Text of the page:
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by James Joyce

Dubliners Counterparts Summary

  • The boss, Mr Alleyne, angrily calls Farrington up to his office and yells at him for avoiding work and taking really, really long lunch breaks. 
  • Mr Alleyne tells him he better finish copying out a contract by the end of the day or he'll be in really hot water.
  • Farrington gets super angry and decides "that he must have a good night's drinking" (Counterparts.15). Yeah, because that's a good solution to all your work-related problems.
  • When he gets back to his desk, he's not excited about doing any work, and counts the pages he has left and then stares blankly at the line he has to write, "In no case shall the said Bernard Bodley be." (Counterparts.20)
  • He decides he needs a drink before he can do any work, so he tricks the chief clerk into thinking he's going somewhere inside the office, and goes to O'Neill's, a bar just down the street (which was an actual bar in Dublin's Henry Street). 
  • Farrington chugs a beer at O'Neill's and goes back to the office. 
  • The chief clerk has figured out his trick and laughs at how many times a day Farrington slips out to get a drink. 
  • As it turns out, Miss Delacour, an important client who might also be having an affair with Mr Alleyne, has come in while Farrington was drinking. Farrington is supposed to have copied out an important document for her case, so it's not exactly a good situation.
  • Now he really has to finish his work, but all he wants is to be back in the bars. He picks up the Delacour documents and takes them up to Mr Alleyne's office, hoping he won't notice that they aren't done. 
  • Back downstairs, he tries to get back to work but he's still way too distracted. He makes a typo on the "Bernard Bodley" line, and since he's writing by hand, he has to start on a whole new page. 
  • This really frustrates him and imagines clearing the whole office: "His body ached to do something, to rush out and revel in violence" (Counterparts.32). 
  • There's one thing stopping him from a night of boozing, though: he's completely broke.
  • While he's thinking about this, he doesn't even hear the boss calling his name. Just like the friend at the end of "An Encounter," "his name was called twice before he answered" (Counterparts.33). 
  • The boss catches the fact that Farrington didn't finish the Delacour documents, and he starts screaming at the guy. He yells and yells and yells for so long that Farrington finds himself wanting to react violently.
  • Farrington makes an unintentional joke. Here's how it goes: the boss asks him, "Do you think me an utter fool?" and Farrington responds, "I don't think, sir […] that that's a fair question to put to me" (Counterparts.35, 37). It's like saying, "I plead the fifth!" or "Do you really want me to give you an honest answer? I don't think so." 
  • Everyone goes silent and "everyone was astounded" that Farrington has been so bold (Counterparts.38). Miss Delacour thinks the joke is funny, though, which makes Mr Alleyne really mad, so he forces Farrington to apologize.
  • The scene cuts to Farrington walking after work. 
  • Desperate for cash, he decides to pawn his watch.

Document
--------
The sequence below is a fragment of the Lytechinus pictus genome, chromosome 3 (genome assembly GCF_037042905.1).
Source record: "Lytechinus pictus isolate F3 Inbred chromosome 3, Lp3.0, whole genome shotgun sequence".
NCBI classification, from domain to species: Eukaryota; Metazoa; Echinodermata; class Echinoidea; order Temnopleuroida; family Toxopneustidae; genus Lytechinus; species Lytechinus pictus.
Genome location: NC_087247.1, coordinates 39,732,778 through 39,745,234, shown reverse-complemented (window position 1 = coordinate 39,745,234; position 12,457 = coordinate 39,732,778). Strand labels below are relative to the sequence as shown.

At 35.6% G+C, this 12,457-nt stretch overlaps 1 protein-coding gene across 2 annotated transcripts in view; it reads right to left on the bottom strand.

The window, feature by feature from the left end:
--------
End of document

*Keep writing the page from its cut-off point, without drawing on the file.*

• He gets six shillings for the thing and leaves the pawnshop pumped for the night ahead: it's going to be enough to buy drinks.
  • Farrington's especially proud now of his little joke, and starts thinking about how he'll tell his drinking buddies. 
  • One version that he thinks up goes like this: "—So, I just looked at him—coolly, you know, and looked at her. Then I looked back at him again—taking my time, you know. I don't think that's a fair question to put to me, says I" (Counterparts.43).
  • He arrives at the bar and starts drinking and telling the story as everyone arrives. Farrington buys another round after everyone trades stories. 
  • The whole crowd switches bars and trades more stories and keeps drinking. We find out Farrington's married, and his friends tease him. 
  • On to bar number three. Here, Farrington starts eyeing a woman who has "something striking in her appearance" (Counterparts.47). 
  • They exchange glances but she leaves without looking at him, and he's upset that he has so little money and has been buying everyone else's drinks. 
  • Then it's time for arm-wrestling, and Farrington loses twice to a younger, smaller man. When the bartender reacts to Weathers' victory, Farrington yells, "What the hell do you know about it?" (Counterparts.55).
  • The story breaks off and we cut to Farrington waiting for a tram ride home to Sandymount (it's not far from the part of town where the boys in "An Encounter" end up, on the east end of town). Farrington's nearly broke, not even drunk, and very, very mad (surprise, surprise, right?). 
  • Farrington gets home and calls for his wife, but she's out at chapel. She's the kind of woman who "bullied her husband when he was sober and was bullied by him when he was drunk" (Counterparts.60). 
  • "They had five children." One of his sons meets him at the bottom of the stairs and plans to warm up his dinner (Counterparts.60).
  • Farrington yells at the kid for letting the fire go out, and then chases him around the room to hit him with a walking stick. 
  • The boy "uttered a squeal of pain" and repeats his pleas or Farrington to stop beating him, "I'll say a Hail Mary for you" (Counterparts.80).

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